Since Hc>Hd−Ht−Hfl, this applied field will not write the free layer to the left. Increasing the applied field will not write it either, as this increased applied field only decreases the net field that the free magnetic layer experiences. Applying a very large negative field −Hc−Hd would write the free magnetic layer, and should be avoided. If a small hard axis field were applied when H=Hd−Ht−Hfl, then the free layer does write via the Stoner-Wohlfarth process. Therefore, according to the techniques presented herein, the free magnetic layer will only write if both a small hard axis field and a small easy axis field are applied.

This set of fields is depicted in FIGS. 6AC. FIGS. 6AC are hysteresis loops for an exemplary set of applied fields. Namely, FIGS. 6AC show the effective fields that the free magnetic layer experiences, as a function of easy axis applied magnetic field, assuming the free magnetic layer is pointing to the right.

An illustrative dipole field experienced from the amplifier is shown in FIG. 6A. Because the free magnetic layer is pointing to the right, in a zero applied magnetic field, the amplifier points to the left. Thus in a zero applied magnetic field, the free layer experiences a positive field from the dipole field of the amplifier.

At the small positive field Ht+Hfl, the amplifier switches so that the free magnetic layer experiences a negative field from the dipole field of the amplifier. An illustrative applied field that the free layer experiences is shown in FIG. 6B. The sum of the dipole field from the amplifier and the applied field that the free magnetic layer experiences is shown in FIG. 6C.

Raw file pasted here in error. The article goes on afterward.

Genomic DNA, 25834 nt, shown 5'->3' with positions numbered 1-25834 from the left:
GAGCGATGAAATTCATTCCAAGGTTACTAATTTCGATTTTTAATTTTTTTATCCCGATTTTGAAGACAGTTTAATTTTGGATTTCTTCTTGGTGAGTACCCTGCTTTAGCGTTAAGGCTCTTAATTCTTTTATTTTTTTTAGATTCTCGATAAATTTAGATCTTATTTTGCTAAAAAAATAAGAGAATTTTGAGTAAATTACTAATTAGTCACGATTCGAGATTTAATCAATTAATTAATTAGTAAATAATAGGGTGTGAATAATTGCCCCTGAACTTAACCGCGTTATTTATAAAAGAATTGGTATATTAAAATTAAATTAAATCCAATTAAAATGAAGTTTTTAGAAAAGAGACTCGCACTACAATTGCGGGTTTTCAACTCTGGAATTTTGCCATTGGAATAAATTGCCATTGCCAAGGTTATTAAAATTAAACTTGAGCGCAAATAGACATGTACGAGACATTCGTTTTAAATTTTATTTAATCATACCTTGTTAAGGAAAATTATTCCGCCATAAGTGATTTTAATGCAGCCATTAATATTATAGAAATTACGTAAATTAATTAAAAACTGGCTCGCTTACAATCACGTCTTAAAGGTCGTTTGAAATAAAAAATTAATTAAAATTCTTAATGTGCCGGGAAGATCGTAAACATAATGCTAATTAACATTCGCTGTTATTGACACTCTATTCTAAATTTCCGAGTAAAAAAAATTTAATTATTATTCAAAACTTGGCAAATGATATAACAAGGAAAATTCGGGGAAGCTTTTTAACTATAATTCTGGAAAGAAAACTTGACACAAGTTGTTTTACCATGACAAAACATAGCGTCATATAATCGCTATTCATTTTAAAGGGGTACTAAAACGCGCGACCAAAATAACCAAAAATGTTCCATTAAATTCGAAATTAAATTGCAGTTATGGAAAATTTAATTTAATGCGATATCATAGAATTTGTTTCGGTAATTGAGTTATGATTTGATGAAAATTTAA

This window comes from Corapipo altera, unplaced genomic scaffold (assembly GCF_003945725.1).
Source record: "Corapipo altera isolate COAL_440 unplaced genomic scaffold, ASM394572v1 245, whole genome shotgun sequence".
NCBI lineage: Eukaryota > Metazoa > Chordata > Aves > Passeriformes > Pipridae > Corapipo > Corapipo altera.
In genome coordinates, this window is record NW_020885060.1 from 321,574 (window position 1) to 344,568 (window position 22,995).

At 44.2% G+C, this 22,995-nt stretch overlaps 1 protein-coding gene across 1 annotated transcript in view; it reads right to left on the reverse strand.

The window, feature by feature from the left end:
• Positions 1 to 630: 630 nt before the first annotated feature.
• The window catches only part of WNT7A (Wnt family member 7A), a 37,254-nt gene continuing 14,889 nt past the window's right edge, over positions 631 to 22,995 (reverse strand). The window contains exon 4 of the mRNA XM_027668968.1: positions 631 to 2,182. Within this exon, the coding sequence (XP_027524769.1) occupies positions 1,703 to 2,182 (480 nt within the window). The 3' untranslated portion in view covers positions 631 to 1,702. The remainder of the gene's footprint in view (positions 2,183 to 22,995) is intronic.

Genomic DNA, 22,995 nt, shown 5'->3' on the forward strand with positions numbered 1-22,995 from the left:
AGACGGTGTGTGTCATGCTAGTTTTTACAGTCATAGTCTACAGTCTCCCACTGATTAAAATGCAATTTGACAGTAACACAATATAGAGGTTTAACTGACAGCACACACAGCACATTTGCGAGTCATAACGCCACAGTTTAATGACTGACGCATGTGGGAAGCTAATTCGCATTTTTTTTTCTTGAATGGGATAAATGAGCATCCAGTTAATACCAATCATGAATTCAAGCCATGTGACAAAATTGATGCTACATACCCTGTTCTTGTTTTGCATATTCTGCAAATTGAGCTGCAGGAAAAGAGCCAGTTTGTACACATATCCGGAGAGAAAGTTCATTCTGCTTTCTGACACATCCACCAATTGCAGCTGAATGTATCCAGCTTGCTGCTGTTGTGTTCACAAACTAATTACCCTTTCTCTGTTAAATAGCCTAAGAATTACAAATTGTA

FIG. 7 shows an illustrative astroid expected from this exemplary configuration. Only for very large negative easy axis fields −Hc−Hd will the free magnetic layer switch with no hard axis field applied. The usual Stoner-Wohlfarth astroid is also shown plotted in FIG. 7, offset by −Hd. This area of the plot is shown merely for completeness, because these fields are too large to be of interest.

At the very small easy axis field Ht+Hfl it is also possible to switch the free magnetic layer if a small hard axis field is also applied. Again, the usual Stoner-Wohlfarth astroid is plotted in FIG. 7, offset by Hd. The astroid is drawn as a dotted boundary. The actual switching astroid is given by the solid L-shaped curve which gives the minimum fields for which the free layer switches. This L-shaped astroid represents an ideal astroid for MRAM. Namely, the free layer switches in very small fields (Ht+Hfl), and the write margins are large because the half select fields can be much larger than the full select field.

(V) Methods to Achieve Weak Parallel Coupling

There are many ways to get the two magnetic layers of the amplifier, e.g., the amplifier described above in conjunction with the descriptions of FIG. 1 and FIG. 3, to be weakly parallel coupled. A preferred method is to use an element, or alloy, in the nonmagnetic layer, e.g., nonmagnetic layer 112 of FIG. 1, which provides the correct amount of exchange coupling. There are many such alloys, including, but not limited to alloys comprising one of the following: ruthenium, osmium, rhenium, rhodium, molybdenum, iridium, chromium, copper, vanadium and combinations comprising at least one of the foregoing.

Another method that may be employed to weakly parallel couple the magnetic layers of the amplifier is to use a nonmagnetic layer, e.g., nonmagnetic layer 112 of FIG. 1, which gives very large parallel coupling (for example ruthenium), and then add a dusting layer to reduce this coupling. For example, one or both interfaces, or the middle of the ruthenium layer, could be dusted with a few Angstroms of another material which has substantially no coupling (or much smaller coupling), thus reducing the net coupling.